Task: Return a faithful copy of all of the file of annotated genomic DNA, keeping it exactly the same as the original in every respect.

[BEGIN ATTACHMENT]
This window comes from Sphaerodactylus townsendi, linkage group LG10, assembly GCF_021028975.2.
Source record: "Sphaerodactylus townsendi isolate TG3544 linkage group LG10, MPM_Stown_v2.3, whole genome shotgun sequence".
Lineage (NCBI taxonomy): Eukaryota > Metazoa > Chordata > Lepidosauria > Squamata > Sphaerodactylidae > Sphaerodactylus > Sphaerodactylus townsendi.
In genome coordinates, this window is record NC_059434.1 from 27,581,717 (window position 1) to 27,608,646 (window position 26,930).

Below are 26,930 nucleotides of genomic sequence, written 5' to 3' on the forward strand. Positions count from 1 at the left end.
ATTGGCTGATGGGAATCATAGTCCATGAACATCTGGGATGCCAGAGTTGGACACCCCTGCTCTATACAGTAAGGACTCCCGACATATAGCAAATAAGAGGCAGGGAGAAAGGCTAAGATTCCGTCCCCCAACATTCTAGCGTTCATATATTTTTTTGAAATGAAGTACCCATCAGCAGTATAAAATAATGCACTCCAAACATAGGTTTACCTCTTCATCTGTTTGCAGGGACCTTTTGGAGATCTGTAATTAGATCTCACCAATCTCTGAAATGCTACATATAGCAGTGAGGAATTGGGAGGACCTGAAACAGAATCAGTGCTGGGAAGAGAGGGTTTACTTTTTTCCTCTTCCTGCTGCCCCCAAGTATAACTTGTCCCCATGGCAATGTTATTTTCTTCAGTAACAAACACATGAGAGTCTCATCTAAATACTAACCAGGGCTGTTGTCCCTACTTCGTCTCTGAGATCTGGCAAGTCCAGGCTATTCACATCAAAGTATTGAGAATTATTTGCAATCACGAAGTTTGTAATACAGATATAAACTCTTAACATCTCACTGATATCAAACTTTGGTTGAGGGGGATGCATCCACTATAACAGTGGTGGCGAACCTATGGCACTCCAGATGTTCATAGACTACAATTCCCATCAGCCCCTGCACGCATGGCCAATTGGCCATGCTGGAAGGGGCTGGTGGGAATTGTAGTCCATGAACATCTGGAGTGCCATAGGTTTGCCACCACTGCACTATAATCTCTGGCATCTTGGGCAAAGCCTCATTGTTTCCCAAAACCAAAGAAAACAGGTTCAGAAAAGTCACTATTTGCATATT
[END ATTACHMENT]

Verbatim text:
This window comes from Sphaerodactylus townsendi, linkage group LG10, assembly GCF_021028975.2.
Source record: "Sphaerodactylus townsendi isolate TG3544 linkage group LG10, MPM_Stown_v2.3, whole genome shotgun sequence".
Lineage (NCBI taxonomy): Eukaryota > Metazoa > Chordata > Lepidosauria > Squamata > Sphaerodactylidae > Sphaerodactylus > Sphaerodactylus townsendi.
In genome coordinates, this window is record NC_059434.1 from 27,581,717 (window position 1) to 27,608,646 (window position 26,930).

Below are 26,930 nucleotides of genomic sequence, written 5' to 3' on the forward strand. Positions count from 1 at the left end.
ATTGGCTGATGGGAATCATAGTCCATGAACATCTGGGATGCCAGAGTTGGACACCCCTGCTCTATACAGTAAGGACTCCCGACATATAGCAAATAAGAGGCAGGGAGAAAGGCTAAGATTCCGTCCCCCAACATTCTAGCGTTCATATATTTTTTTGAAATGAAGTACCCATCAGCAGTATAAAATAATGCACTCCAAACATAGGTTTACCTCTTCATCTGTTTGCAGGGACCTTTTGGAGATCTGTAATTAGATCTCACCAATCTCTGAAATGCTACATATAGCAGTGAGGAATTGGGAGGACCTGAAACAGAATCAGTGCTGGGAAGAGAGGGTTTACTTTTTTCCTCTTCCTGCTGCCCCCAAGTATAACTTGTCCCCATGGCAATGTTATTTTCTTCAGTAACAAACACATGAGAGTCTCATCTAAATACTAACCAGGGCTGTTGTCCCTACTTCGTCTCTGAGATCTGGCAAGTCCAGGCTATTCACATCAAAGTATTGAGAATTATTTGCAATCACGAAGTTTGTAATACAGATATAAACTCTTAACATCTCACTGATATCAAACTTTGGTTGAGGGGGATGCATCCACTATAACAGTGGTGGCGAACCTATGGCACTCCAGATGTTCATAGACTACAATTCCCATCAGCCCCTGCACGCATGGCCAATTGGCCATGCTGGAAGGGGCTGGTGGGAATTGTAGTCCATGAACATCTGGAGTGCCATAGGTTTGCCACCACTGCACTATAATCTCTGGCATCTTGGGCAAAGCCTCATTGTTTCCCAAAACCAAAGAAAACAGGTTCAGAAAAGTCACTATTTGCATATT